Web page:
Tag Archives: career

What are your talents?

Two months ago, a student introduced me to one of the most useful resources for developing a professional brand and persona. During a class break, the student pulled up a site called talentoday.com. I saw the student answering a series of questions, then studying a visualization and set of descriptors. All it took was a peek to realize that this could be a wonderful brainstorming and content-building exercise for developing a personal brand.

Talent Today is a free service whose goal is to help users determine their professional personalities, strengths, weaknesses, and motivators. The site is designed for current students and new grads, but the questionnaire and accompanying personality report can be enlightening to veteran professionals as well.

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Many of my questionnaire’s findings aligned with how I already perceive and define myself as a professional–I feel at ease in public and love to meet new people; I find it easy to take on a leadership role and readily volunteer for new initiatives; I believe that innovation is important; I don’t handle stress very well (or as well as I’d like); and I prefer collaboration to competition.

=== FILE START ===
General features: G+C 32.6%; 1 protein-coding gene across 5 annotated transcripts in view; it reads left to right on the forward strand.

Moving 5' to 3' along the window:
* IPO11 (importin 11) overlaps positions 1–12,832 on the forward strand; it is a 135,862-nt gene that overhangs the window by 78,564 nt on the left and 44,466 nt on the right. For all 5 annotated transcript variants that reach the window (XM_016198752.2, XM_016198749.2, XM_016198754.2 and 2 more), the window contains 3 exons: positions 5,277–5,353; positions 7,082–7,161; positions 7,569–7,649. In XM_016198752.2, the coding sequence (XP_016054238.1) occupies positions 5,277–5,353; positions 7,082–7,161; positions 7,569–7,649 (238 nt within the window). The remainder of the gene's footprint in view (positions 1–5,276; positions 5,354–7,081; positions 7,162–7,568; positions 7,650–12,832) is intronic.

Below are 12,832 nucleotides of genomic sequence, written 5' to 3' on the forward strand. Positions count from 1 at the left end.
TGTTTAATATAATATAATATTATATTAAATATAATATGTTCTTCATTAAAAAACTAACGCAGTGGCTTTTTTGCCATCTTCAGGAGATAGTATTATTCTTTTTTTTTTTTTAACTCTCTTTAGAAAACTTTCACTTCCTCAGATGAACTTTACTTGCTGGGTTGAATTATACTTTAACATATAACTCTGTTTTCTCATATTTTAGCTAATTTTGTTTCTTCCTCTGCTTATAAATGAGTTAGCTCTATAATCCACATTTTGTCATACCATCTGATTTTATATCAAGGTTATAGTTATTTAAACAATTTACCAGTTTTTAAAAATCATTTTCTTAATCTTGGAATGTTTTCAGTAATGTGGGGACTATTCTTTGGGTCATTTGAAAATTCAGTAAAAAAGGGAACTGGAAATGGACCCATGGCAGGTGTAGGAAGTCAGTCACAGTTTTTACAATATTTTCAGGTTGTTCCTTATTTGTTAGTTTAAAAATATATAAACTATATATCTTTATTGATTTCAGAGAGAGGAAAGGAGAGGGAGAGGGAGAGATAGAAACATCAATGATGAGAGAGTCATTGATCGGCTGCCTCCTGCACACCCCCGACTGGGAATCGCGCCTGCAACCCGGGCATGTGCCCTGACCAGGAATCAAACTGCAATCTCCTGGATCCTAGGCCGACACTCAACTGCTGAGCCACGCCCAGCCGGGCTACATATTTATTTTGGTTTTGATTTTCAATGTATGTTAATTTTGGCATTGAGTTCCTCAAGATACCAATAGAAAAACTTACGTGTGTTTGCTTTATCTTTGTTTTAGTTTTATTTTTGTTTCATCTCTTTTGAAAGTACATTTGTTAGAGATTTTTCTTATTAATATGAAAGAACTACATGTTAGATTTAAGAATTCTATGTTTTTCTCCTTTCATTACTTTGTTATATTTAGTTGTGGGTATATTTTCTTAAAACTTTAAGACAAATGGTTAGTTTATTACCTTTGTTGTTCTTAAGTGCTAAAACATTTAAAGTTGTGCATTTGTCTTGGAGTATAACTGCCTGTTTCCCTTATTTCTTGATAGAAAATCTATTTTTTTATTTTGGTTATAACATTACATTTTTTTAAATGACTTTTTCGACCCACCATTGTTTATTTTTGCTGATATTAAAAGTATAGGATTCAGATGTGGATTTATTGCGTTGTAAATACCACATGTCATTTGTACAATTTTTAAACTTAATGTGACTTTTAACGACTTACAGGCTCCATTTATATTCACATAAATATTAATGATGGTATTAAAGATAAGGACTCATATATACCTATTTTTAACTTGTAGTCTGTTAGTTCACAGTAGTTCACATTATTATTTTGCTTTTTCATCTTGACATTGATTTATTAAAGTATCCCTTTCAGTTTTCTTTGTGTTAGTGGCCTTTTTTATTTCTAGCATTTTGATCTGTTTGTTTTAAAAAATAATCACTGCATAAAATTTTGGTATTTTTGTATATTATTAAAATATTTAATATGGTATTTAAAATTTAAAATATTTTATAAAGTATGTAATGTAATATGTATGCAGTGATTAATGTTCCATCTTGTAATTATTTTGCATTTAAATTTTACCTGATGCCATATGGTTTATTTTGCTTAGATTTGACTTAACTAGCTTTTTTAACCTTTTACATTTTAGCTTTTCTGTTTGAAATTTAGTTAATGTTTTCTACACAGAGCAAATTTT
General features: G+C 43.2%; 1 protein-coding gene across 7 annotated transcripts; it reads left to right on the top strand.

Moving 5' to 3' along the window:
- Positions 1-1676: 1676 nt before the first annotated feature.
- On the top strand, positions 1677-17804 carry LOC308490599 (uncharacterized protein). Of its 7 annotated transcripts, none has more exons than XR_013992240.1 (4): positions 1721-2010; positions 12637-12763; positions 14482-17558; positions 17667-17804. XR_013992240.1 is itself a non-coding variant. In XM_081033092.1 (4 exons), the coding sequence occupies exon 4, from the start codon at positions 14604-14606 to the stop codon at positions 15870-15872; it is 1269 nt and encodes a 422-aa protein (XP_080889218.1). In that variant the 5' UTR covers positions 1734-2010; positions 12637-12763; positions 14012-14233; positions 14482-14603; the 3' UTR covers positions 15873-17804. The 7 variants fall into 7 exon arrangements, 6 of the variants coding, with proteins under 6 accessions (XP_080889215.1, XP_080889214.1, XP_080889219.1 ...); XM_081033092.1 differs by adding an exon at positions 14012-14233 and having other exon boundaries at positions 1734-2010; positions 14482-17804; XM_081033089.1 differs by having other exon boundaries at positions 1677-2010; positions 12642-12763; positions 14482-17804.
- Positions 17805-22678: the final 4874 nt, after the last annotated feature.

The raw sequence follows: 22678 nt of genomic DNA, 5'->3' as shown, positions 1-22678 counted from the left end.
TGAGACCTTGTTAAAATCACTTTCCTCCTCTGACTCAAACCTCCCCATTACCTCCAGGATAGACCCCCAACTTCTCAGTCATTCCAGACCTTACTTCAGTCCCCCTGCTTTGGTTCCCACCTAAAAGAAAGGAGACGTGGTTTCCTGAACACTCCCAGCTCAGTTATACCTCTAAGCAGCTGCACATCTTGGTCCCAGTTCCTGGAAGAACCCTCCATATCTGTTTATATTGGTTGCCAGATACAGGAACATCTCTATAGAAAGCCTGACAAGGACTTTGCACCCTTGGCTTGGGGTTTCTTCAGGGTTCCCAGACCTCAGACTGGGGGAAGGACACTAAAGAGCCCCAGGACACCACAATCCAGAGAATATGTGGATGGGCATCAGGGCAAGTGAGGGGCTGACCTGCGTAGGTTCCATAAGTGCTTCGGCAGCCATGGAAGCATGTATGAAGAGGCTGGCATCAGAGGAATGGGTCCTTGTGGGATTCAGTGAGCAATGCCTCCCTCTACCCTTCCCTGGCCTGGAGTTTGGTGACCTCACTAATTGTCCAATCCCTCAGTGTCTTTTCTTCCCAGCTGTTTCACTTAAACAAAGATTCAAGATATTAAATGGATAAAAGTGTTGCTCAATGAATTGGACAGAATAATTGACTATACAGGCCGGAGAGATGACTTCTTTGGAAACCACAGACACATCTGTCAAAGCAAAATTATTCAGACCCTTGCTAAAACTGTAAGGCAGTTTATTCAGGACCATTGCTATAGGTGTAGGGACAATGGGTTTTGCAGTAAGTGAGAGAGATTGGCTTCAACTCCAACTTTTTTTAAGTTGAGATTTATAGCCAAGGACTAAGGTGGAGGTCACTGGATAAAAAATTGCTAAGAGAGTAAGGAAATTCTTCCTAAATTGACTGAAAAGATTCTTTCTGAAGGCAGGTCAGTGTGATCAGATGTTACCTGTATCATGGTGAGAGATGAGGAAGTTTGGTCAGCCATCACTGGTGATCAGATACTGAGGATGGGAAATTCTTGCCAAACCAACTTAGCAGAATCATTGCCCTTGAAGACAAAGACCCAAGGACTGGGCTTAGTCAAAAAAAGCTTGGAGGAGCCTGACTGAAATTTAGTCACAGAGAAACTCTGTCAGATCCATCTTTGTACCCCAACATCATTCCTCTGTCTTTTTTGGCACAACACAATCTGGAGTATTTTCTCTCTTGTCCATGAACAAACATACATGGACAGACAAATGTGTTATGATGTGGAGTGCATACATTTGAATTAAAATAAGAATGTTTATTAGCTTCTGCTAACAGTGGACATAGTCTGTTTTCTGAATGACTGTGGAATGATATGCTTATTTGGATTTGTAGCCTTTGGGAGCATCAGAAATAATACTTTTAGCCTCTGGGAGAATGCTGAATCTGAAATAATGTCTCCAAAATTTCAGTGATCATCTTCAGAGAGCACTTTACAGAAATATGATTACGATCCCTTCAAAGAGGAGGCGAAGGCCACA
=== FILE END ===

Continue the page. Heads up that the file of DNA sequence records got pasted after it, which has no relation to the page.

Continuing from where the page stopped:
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A few of the findings challenged me to reexamine how I approach work, particularly how low on the motivations scale private/personal life was. I also appreciated the overall analysis of my talents (conscientiousness, responsibility, determination) and my areas of growth (identifying and dealing with sources of stress, remaining loyal to professional ambitions).

My Talent ID gives me a set of percentages based on strengths and areas of growth.

My Talent ID gives me a set of percentages based on strengths and areas of growth.

All in all, my report shows the areas in which I am already excelling (and can continue to grow in) and the areas that need more attention. Such self-analysis is critical for success in Pamela Slim’s “new world of work” (Source).

Take a moment to complete your Talent Today report. What were your talents? Motivators? Areas of growth?

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Data Display of the Day: How to choose the right job

The Professional Communication and Presentation reboot has entered the lesson-building phase; we’ve secured our new course textbook, developed assignments, and rubrics. Now, it’s time to craft lessons to help our students meet the objectives we’ve developed for the course. One of my primary tasks in creating lessons is drawing from and integrating strong sources related to our core outcomes. Today’s data display, courtesy of Daily Infographic and visual.ly, features a very important topic, how to find a job that will help you grow into your career. While this infographic features information you already think about when applying for a job, it puts the most important aspects that lead to career bliss first.